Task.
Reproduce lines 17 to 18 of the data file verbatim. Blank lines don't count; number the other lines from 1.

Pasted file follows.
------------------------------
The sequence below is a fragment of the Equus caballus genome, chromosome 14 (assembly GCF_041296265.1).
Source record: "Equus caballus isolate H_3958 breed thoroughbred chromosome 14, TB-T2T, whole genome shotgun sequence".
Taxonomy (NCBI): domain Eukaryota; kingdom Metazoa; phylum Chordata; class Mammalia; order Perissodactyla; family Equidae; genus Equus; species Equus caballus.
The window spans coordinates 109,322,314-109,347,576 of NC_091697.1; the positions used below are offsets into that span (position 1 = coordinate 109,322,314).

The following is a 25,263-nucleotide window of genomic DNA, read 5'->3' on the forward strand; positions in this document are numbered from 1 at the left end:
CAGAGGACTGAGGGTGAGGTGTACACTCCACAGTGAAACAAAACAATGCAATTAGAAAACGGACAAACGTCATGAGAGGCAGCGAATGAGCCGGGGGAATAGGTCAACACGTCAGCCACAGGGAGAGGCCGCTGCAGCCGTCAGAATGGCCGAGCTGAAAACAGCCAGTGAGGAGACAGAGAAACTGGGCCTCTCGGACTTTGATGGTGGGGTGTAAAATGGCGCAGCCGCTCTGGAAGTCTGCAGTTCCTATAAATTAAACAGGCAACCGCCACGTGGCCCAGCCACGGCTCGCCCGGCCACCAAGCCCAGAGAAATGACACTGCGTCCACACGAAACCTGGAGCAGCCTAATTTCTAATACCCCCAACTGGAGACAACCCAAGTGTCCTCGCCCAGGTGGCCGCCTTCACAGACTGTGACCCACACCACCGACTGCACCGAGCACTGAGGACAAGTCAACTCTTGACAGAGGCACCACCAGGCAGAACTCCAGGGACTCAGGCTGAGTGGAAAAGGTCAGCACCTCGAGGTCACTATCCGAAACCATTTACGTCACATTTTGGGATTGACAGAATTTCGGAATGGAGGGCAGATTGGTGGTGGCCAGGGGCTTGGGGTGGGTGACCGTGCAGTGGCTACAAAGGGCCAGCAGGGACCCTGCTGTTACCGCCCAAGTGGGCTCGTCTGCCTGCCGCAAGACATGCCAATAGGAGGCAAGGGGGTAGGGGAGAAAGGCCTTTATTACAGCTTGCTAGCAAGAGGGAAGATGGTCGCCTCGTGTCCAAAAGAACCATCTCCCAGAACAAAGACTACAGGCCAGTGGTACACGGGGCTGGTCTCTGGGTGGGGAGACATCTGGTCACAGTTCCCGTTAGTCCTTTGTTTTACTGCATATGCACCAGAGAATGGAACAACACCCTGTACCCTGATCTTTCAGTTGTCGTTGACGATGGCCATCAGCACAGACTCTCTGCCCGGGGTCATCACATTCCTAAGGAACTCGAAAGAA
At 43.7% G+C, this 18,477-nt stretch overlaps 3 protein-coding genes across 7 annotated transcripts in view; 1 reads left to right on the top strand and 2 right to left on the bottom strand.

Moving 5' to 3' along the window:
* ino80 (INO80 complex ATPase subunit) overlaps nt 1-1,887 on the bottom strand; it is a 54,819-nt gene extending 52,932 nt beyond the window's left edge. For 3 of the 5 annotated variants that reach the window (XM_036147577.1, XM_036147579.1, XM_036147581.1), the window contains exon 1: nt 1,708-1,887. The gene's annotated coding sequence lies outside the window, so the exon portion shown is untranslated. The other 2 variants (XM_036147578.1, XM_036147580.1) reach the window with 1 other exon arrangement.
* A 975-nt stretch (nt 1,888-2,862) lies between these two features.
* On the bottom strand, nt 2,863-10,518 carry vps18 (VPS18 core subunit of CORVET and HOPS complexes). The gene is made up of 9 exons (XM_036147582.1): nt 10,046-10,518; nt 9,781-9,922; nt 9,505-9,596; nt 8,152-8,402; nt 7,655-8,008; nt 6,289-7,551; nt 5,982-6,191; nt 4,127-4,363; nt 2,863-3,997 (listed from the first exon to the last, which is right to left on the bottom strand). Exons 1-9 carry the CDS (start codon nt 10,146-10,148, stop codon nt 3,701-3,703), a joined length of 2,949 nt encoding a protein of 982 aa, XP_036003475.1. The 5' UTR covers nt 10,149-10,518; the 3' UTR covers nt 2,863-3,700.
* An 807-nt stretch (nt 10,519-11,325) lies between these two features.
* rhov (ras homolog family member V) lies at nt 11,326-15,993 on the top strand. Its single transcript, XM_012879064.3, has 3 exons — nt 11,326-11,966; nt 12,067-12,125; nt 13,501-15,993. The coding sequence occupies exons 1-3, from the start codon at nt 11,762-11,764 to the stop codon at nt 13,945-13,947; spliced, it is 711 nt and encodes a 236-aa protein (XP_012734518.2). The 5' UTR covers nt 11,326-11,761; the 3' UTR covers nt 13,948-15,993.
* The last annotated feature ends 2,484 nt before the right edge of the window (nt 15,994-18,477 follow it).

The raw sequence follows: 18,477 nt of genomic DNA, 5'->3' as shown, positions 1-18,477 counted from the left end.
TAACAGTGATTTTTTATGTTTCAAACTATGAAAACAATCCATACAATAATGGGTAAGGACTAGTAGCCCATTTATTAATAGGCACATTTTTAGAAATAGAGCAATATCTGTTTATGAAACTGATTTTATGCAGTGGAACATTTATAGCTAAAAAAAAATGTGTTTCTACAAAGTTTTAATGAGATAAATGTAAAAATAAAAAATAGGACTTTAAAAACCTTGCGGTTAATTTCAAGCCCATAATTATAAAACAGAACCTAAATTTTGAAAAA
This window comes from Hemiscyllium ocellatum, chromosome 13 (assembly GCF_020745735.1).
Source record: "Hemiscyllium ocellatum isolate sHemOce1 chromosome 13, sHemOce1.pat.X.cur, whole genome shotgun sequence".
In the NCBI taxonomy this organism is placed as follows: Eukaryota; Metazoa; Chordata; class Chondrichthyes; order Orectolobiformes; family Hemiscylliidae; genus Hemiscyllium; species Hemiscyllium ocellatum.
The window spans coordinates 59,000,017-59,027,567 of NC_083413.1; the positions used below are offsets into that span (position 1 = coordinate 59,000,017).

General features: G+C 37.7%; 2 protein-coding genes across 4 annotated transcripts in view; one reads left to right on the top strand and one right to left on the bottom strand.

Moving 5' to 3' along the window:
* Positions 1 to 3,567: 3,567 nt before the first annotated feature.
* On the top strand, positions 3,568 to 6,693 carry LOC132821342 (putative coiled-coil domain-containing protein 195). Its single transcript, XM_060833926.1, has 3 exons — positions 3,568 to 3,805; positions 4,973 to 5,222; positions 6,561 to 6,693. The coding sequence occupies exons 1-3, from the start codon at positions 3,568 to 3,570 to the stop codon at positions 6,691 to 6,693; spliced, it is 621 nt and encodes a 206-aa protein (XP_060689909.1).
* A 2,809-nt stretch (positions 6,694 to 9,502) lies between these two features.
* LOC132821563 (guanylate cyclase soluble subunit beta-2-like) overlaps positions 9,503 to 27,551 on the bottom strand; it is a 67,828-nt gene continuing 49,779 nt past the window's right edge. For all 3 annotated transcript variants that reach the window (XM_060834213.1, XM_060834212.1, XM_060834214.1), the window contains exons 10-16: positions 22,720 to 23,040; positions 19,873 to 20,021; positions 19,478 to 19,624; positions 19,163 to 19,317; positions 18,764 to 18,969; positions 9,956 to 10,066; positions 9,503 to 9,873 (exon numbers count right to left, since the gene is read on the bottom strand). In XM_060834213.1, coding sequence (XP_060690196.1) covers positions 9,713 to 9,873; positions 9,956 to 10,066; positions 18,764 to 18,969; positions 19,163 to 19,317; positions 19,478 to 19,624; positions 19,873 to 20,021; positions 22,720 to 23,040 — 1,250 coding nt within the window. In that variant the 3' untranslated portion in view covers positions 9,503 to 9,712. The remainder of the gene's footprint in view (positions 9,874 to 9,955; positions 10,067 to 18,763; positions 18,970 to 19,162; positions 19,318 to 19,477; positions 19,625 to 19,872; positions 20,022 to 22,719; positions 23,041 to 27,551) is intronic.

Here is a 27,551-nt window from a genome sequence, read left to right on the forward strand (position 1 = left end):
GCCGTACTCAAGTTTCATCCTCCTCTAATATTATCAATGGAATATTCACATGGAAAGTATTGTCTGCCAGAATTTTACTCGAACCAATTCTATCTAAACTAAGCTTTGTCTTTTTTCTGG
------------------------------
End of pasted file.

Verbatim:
This window comes from Hemiscyllium ocellatum, chromosome 13 (assembly GCF_020745735.1).
Source record: "Hemiscyllium ocellatum isolate sHemOce1 chromosome 13, sHemOce1.pat.X.cur, whole genome shotgun sequence".